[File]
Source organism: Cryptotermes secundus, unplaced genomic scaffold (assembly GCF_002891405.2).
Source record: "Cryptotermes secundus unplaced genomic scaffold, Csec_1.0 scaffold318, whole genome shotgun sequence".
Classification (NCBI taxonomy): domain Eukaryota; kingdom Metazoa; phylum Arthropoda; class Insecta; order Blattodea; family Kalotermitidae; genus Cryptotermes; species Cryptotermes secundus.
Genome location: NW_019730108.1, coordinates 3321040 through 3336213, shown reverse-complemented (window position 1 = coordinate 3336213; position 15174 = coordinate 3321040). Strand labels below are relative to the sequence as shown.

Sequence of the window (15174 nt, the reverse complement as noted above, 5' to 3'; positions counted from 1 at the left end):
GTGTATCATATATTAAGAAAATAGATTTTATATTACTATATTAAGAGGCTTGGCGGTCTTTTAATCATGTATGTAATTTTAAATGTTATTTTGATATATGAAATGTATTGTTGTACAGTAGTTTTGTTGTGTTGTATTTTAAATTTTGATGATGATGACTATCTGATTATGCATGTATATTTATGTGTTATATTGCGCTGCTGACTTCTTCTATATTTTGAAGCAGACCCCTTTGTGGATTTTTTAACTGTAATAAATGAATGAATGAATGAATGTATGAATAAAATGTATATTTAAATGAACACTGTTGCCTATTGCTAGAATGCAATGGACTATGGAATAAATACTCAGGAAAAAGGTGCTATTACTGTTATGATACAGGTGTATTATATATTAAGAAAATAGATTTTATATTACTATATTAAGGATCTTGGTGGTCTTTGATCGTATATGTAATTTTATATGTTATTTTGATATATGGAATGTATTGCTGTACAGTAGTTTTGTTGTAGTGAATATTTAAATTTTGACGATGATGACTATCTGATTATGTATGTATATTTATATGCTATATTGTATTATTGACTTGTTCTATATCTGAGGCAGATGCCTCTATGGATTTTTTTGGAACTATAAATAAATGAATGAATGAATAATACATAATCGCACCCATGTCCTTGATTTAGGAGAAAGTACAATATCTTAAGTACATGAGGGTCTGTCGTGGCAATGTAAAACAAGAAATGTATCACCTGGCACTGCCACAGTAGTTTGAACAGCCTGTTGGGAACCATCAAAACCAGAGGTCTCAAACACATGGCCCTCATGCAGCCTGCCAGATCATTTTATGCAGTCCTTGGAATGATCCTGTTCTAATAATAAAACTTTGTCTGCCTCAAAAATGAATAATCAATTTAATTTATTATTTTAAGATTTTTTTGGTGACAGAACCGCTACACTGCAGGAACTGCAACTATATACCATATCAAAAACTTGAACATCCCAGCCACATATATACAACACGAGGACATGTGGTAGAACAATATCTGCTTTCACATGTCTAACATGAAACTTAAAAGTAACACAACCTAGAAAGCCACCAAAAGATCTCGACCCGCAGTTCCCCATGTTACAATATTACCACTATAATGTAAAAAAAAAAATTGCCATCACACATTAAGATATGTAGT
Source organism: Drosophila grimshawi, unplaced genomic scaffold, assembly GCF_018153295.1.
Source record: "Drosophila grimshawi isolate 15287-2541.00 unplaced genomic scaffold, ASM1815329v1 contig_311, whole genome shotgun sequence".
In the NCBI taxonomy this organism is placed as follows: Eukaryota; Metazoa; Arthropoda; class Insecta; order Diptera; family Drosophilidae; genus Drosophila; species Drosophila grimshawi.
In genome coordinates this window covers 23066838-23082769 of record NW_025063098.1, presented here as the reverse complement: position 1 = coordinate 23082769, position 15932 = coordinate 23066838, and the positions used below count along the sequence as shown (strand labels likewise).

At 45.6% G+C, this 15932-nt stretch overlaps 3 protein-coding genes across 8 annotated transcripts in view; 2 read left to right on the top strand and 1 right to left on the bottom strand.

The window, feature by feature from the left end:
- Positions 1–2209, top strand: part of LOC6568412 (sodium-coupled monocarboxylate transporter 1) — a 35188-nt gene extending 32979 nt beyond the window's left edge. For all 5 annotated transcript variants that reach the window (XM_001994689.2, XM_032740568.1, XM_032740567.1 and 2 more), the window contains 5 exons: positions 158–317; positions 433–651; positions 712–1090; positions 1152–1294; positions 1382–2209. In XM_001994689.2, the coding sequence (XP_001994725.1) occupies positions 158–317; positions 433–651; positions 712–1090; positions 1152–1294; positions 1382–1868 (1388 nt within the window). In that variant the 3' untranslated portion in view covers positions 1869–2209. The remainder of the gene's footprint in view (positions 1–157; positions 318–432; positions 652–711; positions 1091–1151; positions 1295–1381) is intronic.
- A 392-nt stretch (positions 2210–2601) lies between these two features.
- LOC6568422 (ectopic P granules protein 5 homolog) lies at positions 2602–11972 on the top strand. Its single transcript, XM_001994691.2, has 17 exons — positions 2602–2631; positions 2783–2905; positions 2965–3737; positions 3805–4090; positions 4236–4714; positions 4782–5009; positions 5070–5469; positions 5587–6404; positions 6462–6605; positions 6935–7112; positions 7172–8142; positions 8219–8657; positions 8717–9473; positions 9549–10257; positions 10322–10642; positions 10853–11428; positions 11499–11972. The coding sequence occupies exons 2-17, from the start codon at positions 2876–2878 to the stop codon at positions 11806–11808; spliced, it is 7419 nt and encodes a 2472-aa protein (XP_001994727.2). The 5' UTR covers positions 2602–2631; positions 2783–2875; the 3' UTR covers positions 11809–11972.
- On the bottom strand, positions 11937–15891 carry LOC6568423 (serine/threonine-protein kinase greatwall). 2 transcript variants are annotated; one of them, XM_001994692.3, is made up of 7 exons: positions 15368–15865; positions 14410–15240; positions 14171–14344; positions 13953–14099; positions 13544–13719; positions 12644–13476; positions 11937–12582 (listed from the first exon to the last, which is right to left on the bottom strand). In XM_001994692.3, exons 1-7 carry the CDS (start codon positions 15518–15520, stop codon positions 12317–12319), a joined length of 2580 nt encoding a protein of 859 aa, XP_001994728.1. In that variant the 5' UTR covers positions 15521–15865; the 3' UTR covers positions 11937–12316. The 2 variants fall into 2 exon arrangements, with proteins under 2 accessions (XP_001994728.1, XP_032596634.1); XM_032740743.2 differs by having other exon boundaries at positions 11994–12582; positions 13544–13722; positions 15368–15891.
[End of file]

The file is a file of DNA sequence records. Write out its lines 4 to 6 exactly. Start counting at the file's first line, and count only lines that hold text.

Genome location: NW_019730108.1, coordinates 3321040 through 3336213, shown reverse-complemented (window position 1 = coordinate 3336213; position 15174 = coordinate 3321040). Strand labels below are relative to the sequence as shown.

Sequence of the window (15174 nt, the reverse complement as noted above, 5' to 3'; positions counted from 1 at the left end):
GTGTATCATATATTAAGAAAATAGATTTTATATTACTATATTAAGAGGCTTGGCGGTCTTTTAATCATGTATGTAATTTTAAATGTTATTTTGATATATGAAATGTATTGTTGTACAGTAGTTTTGTTGTGTTGTATTTTAAATTTTGATGATGATGACTATCTGATTATGCATGTATATTTATGTGTTATATTGCGCTGCTGACTTCTTCTATATTTTGAAGCAGACCCCTTTGTGGATTTTTTAACTGTAATAAATGAATGAATGAATGAATGTATGAATAAAATGTATATTTAAATGAACACTGTTGCCTATTGCTAGAATGCAATGGACTATGGAATAAATACTCAGGAAAAAGGTGCTATTACTGTTATGATACAGGTGTATTATATATTAAGAAAATAGATTTTATATTACTATATTAAGGATCTTGGTGGTCTTTGATCGTATATGTAATTTTATATGTTATTTTGATATATGGAATGTATTGCTGTACAGTAGTTTTGTTGTAGTGAATATTTAAATTTTGACGATGATGACTATCTGATTATGTATGTATATTTATATGCTATATTGTATTATTGACTTGTTCTATATCTGAGGCAGATGCCTCTATGGATTTTTTTGGAACTATAAATAAATGAATGAATGAATAATACATAATCGCACCCATGTCCTTGATTTAGGAGAAAGTACAATATCTTAAGTACATGAGGGTCTGTCGTGGCAATGTAAAACAAGAAATGTATCACCTGGCACTGCCACAGTAGTTTGAACAGCCTGTTGGGAACCATCAAAACCAGAGGTCTCAAACACATGGCCCTCATGCAGCCTGCCAGATCATTTTATGCAGTCCTTGGAATGATCCTGTTCTAATAATAAAACTTTGTCTGCCTCAAAAATGAATAATCAATTTAATTTATTATTTTAAGATTTTTTTGGTGACAGAACCGCTACACTGCAGGAACTGCAACTATATACCATATCAAAAACTTGAACATCCCAGCCACATATATACAACACGAGGACATGTGGTAGAACAATATCTGCTTTCACATGTCTAACATGAAACTTAAAAGTAACACAACCTAGAAAGCCACCAAAAGATCTCGACCCGCAGTTCCCCATGTTACAATATTACCACTATAATGTAAAAAAAAAAATTGCCATCACACATTAAGATATGTAGT